UK Release Date: 6th February 2015
Runtime: 128 minutes
Director: Ava DuVernay
Writer: Paul Webb
Starring: David Oyelowo, Carmen Ejogo, Tom Wilkinson, Tim Roth, Oprah Winfrey, Giovanni Ribisi, Cuba Gooding Jr
Synopsis: The story of Martin Luther King’s wrangling with President Johnson and series of protests in Selma, Alabama over equal voting rights for black people.
When the nominations for Oscars 2015 were announced, many were talking about Selma as one of the most heavily snubbed films of the year. The hard-hitting civil rights drama was well-reviewed in America, but only received nominations for Best Picture and Best Original Song. It won the latter, leaving with just one award as Birdman scooped the top prizes. However, history will likely remember Selma as a film far more important than an Oscars also-ran.
Following the case of Annie Lee Cooper (Oprah Winfrey), Martin Luther King (David Oyelowo) meets with President Lyndon B Johnson (Tom Wilkinson) in an effort to secure legislative protection for black voting rights. When Johnson refuses to acquiesce, King begins a series of protests in Selma, Alabama – to the chagrin of local governor George Wallace (Tim Roth).
It is utterly unforgivable that the Academy largely failed to recognise Selma because it’s an incredibly impressive film. Right from the start, it contrasts the glossy interiors of the corridors of power with the brutal discrimination against black people. The murder of four black girls in a church in one of the first scenes is a moment of incredible cinematic power thanks to Ava DuVernay’s unshowy direction.
| "Our lives are not fully lived if we’re not willing to die for those we love – for what we believe."
But the powerhouse of the project is David Oyelowo, who is transformative as Martin Luther King. He inhabits the iconic leader perfectly – managing the quiet, brooding man and the charismatic public speaker to great effect. There’s never any notion that this is a performance because Oyelowo inhabits the character so completely. It’s utter nonsense that he missed out on an Oscar nod for Selma, given that the category included Bradley Cooper’s shrug-inducing display in the poor American Sniper.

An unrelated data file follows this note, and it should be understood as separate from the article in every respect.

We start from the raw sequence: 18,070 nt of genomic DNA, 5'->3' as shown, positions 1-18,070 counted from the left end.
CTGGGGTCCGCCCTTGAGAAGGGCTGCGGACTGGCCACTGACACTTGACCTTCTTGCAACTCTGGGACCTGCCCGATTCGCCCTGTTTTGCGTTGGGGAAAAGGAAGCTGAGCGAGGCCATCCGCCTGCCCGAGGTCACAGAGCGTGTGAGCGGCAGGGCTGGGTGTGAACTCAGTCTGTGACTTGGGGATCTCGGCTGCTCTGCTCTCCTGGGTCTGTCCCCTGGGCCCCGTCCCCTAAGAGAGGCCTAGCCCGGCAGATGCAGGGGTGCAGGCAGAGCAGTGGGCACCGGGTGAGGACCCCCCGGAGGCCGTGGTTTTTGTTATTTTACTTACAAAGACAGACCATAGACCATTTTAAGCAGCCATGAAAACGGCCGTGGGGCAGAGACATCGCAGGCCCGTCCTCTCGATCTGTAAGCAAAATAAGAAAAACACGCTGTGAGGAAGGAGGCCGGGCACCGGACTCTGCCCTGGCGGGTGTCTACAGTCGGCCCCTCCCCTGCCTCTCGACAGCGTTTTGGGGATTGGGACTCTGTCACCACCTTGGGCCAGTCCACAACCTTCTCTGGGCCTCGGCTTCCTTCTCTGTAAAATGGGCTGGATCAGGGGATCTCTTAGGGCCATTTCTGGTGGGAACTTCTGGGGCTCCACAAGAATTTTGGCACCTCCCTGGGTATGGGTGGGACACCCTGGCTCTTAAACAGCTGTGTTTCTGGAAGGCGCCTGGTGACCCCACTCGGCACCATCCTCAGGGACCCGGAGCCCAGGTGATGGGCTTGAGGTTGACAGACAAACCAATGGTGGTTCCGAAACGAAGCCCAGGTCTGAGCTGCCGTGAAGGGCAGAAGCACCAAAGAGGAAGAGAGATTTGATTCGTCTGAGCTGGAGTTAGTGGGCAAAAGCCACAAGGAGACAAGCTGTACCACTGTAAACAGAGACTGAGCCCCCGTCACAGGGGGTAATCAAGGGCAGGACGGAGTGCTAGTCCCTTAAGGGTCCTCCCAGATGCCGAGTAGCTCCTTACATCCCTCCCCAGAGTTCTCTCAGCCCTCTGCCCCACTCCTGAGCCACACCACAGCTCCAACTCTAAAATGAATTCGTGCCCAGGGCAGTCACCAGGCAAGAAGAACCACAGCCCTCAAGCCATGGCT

Crucially, though, Selma is not a Martin Luther King biopic. Plenty of time is also given to the supporting players. Tom Wilkinson gets plenty of room to prickle and verbally spar as the President, who is an honourable man battling with a constantly shifting list of political priorities. Carmen Ejogo is also on top form as King’s wife, who is both King’s biggest supporter and his harshest critic.
The genius of Selma is in the fact that it works as both a prestige awards season biopic and a hard-hitting issues picture. For every scene of heavily scripted pontification, there’s a sucker punch of shocking violence that means it’s impossible to lose sight of the important issues at the heart of the film.
| "I’ll be damned if history puts me with the likes of you."
Selma feels like an important cinematic work and it packs a real emotional punch, especially as it reaches its uplifting conclusion. It was cruelly overlooked by awards ceremonies, but those who see it will know that this isn’t a film that needs the leg-up provided by a golden statuette.
Pop or Poop?
David Oyelowo’s composed, subtle central performance sits at the core of Ava DuVernay’s excellent civil rights drama. Selma is Oyelowo’s film, but plenty of room is left for the supporting players to make an impact.
Ava DuVernay directs in a minimalist fashion, allowing the script and performances to take centre stage, whilst peppering the film with well-staged moments of shocking violence.
Selma will be remembered as one of the best films of the last twelve months – even if the Academy doesn’t seem to think so.
Do you agree with my review? Let me know in the comments section.